Tunes of change

The days of cassettes, VCRs and mini-discs are long gone, but I bet many of us — even the younger generations — remember when these entertainment vehicles were the hottest things around.


Kelly Clarke

Published: Fri 15 Feb 2013, 8:36 PM

Last updated: Fri 3 Apr 2015, 4:20 AM

But with today’s technology-savvy generation firmly accelerating towards the next ‘big thing’, the shelf life of the latest ‘must haves’ seems to expire prematurely, and it’s only 
a matter of time before the iPhone becomes an archaic brick collecting dust in the bottom draw.

As a 27-year-old, I fondly remember my first cassette purchase. Hanson’s MMMBop — a classic at the time — and a love I begrudgingly admit to 15 years later. But why the reminiscent look back? Just weeks ago, I heard on the airwaves that HMV — a popular music label — had closed its doors to the public in the Republic of Ireland after failing to trade its way out of financial difficulty. Like most businesses that have suffered severe economical thrashing, the administrators have been called in and the news has set off a wave of warm memories of such places.


The industry is committed to supplying music in whichever format consumers want, physical or digital, but IFPI’s expectation is that the digital proportion of the industry’s revenues will continue to grow year on year.

IFPI is an organisation that represents the interests of the recording industry worldwide. According to Laura Childs,Communications & Market Research Executive, IFPI, the industry’s revenues from digital channels have grown from almost nothing to more than US$5 billion in under 10 years. Childs expects that this market will continue to grow, noting that in South Korea and the US, the majority of industry revenues come from digital channels.

In reference to the consumers need for something physical in hand, Childs says many consumers still want to purchase music in CD format, whether it be as a gift or to build on a collection displayed in their home. “The 
industry is committed to supplying music in whichever format consumers want, physical or digital, but IFPI’s expectation is that the digital proportion of the industry’s revenues will continue to grow year on year,” she says.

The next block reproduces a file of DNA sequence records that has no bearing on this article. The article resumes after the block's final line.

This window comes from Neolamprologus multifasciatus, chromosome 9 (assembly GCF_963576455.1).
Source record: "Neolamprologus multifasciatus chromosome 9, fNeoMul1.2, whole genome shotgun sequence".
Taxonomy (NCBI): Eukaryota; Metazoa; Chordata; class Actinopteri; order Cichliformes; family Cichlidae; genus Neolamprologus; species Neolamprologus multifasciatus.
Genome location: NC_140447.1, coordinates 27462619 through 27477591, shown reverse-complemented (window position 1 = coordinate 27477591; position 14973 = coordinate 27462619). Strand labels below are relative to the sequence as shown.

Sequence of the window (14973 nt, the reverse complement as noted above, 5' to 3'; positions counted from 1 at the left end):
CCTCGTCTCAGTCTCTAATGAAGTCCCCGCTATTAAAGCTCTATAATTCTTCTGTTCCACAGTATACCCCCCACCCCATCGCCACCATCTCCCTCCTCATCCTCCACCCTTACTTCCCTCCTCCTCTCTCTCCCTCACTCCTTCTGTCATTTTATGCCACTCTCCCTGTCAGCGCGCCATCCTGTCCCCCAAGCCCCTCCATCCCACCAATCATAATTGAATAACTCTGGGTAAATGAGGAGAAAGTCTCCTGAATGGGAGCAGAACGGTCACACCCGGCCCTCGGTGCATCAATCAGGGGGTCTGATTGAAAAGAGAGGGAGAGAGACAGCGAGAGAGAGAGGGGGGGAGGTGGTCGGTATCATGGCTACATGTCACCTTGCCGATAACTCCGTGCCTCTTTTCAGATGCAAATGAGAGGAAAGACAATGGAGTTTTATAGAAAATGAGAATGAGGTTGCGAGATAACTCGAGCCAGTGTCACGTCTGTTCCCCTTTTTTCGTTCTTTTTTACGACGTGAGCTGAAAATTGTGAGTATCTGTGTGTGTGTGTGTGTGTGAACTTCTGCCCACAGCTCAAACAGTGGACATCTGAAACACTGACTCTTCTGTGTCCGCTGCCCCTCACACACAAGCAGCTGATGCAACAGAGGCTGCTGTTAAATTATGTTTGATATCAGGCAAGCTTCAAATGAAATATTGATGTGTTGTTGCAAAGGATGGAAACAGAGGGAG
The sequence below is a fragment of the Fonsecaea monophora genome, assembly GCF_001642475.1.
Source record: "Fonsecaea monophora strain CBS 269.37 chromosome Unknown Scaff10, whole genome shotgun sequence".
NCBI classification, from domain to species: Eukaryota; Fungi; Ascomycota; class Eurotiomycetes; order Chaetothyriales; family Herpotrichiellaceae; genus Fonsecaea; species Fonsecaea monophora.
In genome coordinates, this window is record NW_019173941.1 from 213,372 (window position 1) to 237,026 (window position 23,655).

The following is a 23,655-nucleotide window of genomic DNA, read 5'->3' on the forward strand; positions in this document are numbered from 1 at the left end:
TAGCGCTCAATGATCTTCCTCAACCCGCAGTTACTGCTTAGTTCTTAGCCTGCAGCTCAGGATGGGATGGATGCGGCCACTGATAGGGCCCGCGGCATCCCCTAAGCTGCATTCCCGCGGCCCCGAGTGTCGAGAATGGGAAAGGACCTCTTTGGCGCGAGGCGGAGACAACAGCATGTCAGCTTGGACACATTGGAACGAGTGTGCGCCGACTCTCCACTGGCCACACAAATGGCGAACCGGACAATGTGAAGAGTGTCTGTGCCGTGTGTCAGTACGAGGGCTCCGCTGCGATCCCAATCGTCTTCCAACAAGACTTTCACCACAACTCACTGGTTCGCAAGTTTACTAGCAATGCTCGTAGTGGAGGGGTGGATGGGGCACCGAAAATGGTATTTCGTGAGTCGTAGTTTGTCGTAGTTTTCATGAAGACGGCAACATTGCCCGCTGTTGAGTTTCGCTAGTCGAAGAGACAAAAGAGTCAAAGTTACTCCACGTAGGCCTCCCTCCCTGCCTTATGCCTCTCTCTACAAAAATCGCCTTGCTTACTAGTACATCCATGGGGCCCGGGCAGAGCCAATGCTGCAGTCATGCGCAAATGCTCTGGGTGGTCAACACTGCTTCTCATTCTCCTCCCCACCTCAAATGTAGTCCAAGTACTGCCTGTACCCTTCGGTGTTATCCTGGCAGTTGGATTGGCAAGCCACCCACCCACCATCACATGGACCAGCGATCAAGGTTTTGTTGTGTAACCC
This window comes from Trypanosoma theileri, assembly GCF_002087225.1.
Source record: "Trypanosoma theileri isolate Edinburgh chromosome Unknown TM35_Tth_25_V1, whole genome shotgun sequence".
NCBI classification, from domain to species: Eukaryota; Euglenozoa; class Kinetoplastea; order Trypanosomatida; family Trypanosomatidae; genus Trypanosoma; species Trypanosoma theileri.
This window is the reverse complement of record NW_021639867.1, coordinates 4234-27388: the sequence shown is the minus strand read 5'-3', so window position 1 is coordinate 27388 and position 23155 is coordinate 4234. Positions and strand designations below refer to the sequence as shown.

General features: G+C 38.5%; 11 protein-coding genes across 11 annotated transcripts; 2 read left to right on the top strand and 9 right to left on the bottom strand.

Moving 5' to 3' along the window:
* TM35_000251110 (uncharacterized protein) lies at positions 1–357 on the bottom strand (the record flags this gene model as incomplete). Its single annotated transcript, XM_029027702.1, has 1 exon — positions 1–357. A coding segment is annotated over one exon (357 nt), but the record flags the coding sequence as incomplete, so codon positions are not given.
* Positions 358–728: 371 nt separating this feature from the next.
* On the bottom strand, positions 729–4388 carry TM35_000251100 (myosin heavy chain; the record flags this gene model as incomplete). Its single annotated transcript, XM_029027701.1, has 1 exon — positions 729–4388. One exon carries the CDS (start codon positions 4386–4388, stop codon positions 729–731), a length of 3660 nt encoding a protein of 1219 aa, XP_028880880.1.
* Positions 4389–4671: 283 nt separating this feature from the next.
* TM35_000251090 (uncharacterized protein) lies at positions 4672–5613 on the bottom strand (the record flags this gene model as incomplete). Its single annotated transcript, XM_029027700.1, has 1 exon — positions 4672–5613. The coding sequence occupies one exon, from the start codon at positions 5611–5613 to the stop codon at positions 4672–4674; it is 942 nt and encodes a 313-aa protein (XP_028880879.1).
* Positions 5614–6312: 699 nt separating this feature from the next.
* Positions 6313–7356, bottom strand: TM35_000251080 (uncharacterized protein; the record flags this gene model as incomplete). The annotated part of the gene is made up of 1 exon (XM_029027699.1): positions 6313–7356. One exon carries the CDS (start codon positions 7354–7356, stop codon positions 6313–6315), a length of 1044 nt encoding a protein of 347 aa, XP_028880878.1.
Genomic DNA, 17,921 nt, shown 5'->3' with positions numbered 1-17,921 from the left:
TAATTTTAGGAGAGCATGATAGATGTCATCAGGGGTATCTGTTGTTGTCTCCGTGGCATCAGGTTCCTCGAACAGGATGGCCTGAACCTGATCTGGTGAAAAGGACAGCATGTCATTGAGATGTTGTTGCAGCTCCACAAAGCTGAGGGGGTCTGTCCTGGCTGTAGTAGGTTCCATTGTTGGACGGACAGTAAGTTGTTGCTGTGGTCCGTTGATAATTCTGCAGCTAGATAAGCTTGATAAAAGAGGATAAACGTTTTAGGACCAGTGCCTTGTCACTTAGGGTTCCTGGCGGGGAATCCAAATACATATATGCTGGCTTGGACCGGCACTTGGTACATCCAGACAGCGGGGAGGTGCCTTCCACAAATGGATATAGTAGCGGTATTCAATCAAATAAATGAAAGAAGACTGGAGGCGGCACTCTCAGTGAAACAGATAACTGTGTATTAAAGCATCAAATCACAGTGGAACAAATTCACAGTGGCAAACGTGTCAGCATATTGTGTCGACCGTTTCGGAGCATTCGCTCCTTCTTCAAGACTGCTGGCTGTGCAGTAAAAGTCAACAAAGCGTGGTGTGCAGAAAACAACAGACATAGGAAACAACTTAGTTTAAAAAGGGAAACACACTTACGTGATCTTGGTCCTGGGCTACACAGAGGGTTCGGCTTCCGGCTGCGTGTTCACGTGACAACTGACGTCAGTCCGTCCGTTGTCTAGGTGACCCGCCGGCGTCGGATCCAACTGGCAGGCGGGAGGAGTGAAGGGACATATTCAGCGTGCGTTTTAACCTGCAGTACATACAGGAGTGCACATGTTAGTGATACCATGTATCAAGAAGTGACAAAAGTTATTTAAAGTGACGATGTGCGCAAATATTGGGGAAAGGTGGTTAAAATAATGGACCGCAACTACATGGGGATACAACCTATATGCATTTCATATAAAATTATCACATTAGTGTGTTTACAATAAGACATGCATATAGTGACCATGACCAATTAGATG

With news that a potential buyer has stepped forward to save HMV, Childs says, “We hope (it) is able to restructure the business and maintain its presence on the high street, providing consumers with an opportunity to purchase music in a physical format if they want.”

The news struck a chord with me that I wasn’t quite expecting. It was hardly a state of mourning, but sadness did consume (in some part) and a question lingered in my mind: Does this mean the beginning of the end for record stores?

My despondency was shared (and opposed) when I raised the question if people still bought CDs: “No way. Who does anymore? It’s all about downloading nowadays,” was the reaction of one. “I do. I can’t always find the artists I’m looking for online; that’s when record shops come in handy,” said another.

As a music lover, rummaging around the thousands of CDs at a record store is a form of escapism for me. Despite the Internet being dubbed — somewhat unorthodoxically — one of the new ‘wonders of the world’, the spontaneity of coming across old favourites, or even new finds at a record store, in my opinion, beats any computer-generated search. Forgive the romanticised scene setting, but that heart-stopping moment and adrenaline rush you get on finding that elusive record is up there with the stomach-churning, butterfly moment when you fall in love.

With the digital age firmly in the front seat, is it only a matter of time 
before everything is accessed at a click of a button? The web, albeit convenient at times, doesn’t have the depth of character that the real McCoy does. 
Every scratch and scuff tells a story and evokes fond memories of a journey through time. An element not quite within reach when it’s floating around in cyberspace.

Don’t get me wrong. Technology has its advantages; without it, I’d be reverting to quill and ink to write this piece, but let’s not wipe out our past. From skinny jeans to the quiff and Dallas to the Vespa, nostalgia seems to hold a firm place in society. So, I’m confident all is not lost for the beloved CD.

A fact which champions this? The vinyl. A resilient old-timer that has managed to stay put for decades. Whether slowly spinning on your dad’s record player, or scratching out on a DJ’s decks, the subtle-reinvention of vinyl over the years has kept the traditionalist traditional and turned the young retro, ultimately proving its 
staying power. HMV’s demise has undoubtedly set off a tsunami that will see the eventual fade out of multinational record stores, but the consensus among most is that the independents will continue to strive and cater to the musical needs of its dedicated followers.

So, as the battle ensues between the two, it seems once again that the small, yet strong component, wins the day. On the outside, digital dominates, but as a generation which has seen many a change over the years, evocative flashbacks and forward thinking trendsetters often keep the past in the present. So, although we may be saying farewell to a nearly century-old music giant (HMV), passion, tradition and fashion are firm advocates that will surely keep the record store/CD alive, even if only to the minority. After all, vintage rocks.

More news from